Be especially sure to forewarn children of big changes. “It’s best to let them know in advance so it’s not a surprise at the last minute,” Fassler says. For example, if you usually go to a particular grandmother’s home for the holidays but this year you’re going to an aunt’s house, make sure the kids know where they’re going and what you’ll be doing.
Dalton recommends that if you’re going to be in a variety of social situations, before each event give some specifics of the type of behavior you expect (i.e. you’re going to a dinner party and you expect them to sit down with you, eat their meals and ask to be excused when they’re done. Or you’re going to a less formal party and it’s fine for them to wear casual clothes and go off and play with the other kids).
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“Let kids know what to expect and what parents expect of kids,” says Dalton. “Parents often overestimate how much kids know about behavior. Kids should be told the rules in advance — use an indoor voice, don’t touch breakables, etc.”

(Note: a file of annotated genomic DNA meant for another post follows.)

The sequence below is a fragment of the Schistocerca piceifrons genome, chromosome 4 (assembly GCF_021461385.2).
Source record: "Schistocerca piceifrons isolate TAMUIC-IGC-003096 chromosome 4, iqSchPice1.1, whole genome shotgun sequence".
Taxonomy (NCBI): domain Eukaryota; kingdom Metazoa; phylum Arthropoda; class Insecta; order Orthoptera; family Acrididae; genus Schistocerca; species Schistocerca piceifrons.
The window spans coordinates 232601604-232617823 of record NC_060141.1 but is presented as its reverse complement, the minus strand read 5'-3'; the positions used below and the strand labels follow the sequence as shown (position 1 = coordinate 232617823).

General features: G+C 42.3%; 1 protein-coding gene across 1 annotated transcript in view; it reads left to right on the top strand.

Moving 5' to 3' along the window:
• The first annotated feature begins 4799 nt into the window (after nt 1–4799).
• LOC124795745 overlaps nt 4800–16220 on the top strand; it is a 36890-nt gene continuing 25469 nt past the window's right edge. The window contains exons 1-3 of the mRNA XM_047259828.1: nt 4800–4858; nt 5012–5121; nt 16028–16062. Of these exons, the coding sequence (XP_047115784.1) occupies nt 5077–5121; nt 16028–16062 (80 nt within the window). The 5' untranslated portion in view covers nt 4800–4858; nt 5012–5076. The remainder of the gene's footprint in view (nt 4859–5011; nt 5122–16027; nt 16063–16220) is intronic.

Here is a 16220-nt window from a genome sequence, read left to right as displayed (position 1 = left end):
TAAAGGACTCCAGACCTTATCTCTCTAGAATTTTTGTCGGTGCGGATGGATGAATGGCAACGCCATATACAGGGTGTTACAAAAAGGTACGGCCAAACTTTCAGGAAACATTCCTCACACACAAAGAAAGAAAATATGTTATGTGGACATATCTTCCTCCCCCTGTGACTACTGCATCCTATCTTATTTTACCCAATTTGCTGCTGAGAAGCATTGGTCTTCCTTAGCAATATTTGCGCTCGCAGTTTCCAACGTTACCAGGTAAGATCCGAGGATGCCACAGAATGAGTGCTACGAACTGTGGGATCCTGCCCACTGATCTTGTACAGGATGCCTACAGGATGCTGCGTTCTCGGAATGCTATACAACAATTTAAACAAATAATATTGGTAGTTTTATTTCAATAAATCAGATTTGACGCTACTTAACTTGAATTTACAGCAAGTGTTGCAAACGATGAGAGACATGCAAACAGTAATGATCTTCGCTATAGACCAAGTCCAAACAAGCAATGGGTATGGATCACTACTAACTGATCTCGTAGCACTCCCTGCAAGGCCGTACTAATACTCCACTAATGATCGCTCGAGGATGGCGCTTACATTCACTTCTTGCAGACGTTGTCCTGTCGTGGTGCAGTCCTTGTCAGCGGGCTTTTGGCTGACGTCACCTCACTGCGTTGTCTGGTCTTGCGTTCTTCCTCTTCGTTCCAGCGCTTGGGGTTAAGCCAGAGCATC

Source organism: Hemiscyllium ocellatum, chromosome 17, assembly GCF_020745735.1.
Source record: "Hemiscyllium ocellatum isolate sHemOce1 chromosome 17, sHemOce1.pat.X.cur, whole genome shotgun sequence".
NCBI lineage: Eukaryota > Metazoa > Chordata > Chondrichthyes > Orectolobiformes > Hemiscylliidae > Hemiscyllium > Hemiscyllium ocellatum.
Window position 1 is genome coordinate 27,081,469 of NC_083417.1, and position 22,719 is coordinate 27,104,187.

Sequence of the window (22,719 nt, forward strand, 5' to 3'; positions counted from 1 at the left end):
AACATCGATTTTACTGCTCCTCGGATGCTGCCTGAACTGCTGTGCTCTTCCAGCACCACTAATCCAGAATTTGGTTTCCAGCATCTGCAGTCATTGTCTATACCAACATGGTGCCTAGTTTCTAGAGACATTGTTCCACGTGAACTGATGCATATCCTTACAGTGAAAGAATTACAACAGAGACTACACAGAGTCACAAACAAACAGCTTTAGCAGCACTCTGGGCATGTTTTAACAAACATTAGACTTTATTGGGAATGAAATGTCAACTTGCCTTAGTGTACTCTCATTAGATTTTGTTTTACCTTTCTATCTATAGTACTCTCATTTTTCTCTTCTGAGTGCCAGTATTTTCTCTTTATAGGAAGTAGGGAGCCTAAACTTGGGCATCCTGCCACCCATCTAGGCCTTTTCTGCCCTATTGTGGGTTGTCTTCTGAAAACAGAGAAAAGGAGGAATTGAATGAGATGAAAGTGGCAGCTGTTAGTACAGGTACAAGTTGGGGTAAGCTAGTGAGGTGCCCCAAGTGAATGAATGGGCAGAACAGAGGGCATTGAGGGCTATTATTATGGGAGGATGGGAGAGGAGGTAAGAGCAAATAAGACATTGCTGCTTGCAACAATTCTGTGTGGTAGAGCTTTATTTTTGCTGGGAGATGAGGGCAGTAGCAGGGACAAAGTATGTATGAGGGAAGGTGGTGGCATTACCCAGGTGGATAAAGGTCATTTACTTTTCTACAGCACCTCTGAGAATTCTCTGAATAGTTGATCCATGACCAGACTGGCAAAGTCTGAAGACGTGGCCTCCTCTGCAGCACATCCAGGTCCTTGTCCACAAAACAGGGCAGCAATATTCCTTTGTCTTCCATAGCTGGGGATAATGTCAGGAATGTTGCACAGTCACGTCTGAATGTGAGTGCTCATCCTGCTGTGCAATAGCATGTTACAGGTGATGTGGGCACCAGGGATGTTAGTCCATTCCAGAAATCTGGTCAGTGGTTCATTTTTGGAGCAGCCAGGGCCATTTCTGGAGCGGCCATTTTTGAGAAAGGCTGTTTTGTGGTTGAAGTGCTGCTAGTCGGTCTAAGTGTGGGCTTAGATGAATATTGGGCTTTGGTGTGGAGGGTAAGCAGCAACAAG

Employing other minor strategies such as leaving extra time so you’re not harried when you travel and not overscheduling activities so children have plenty of downtime can also add up to a much less hectic holiday and much happier children.
Of course, there are some scenarios that can’t be fixed so easily and parents and caregivers have to understand that not all kids will be care-free this holiday season.
Have reasonable expectations
If there's been a recent separation, divorce or death in a family of if children have recently gone through a traumatic event such as losing their home in the recent hurricanes, the holiday season may be especially hard. Likely they'll be responding to the instability in their lives.
“Kids can get used to all kinds of changes but it’s hard for anyone to get used to uncertainty,” says Fassler. Allow kids in these situations to be honest about their feelings and encourage them to talk. Don’t try to get them to put on a happy face and feign excitement if they’re feeling quiet or down.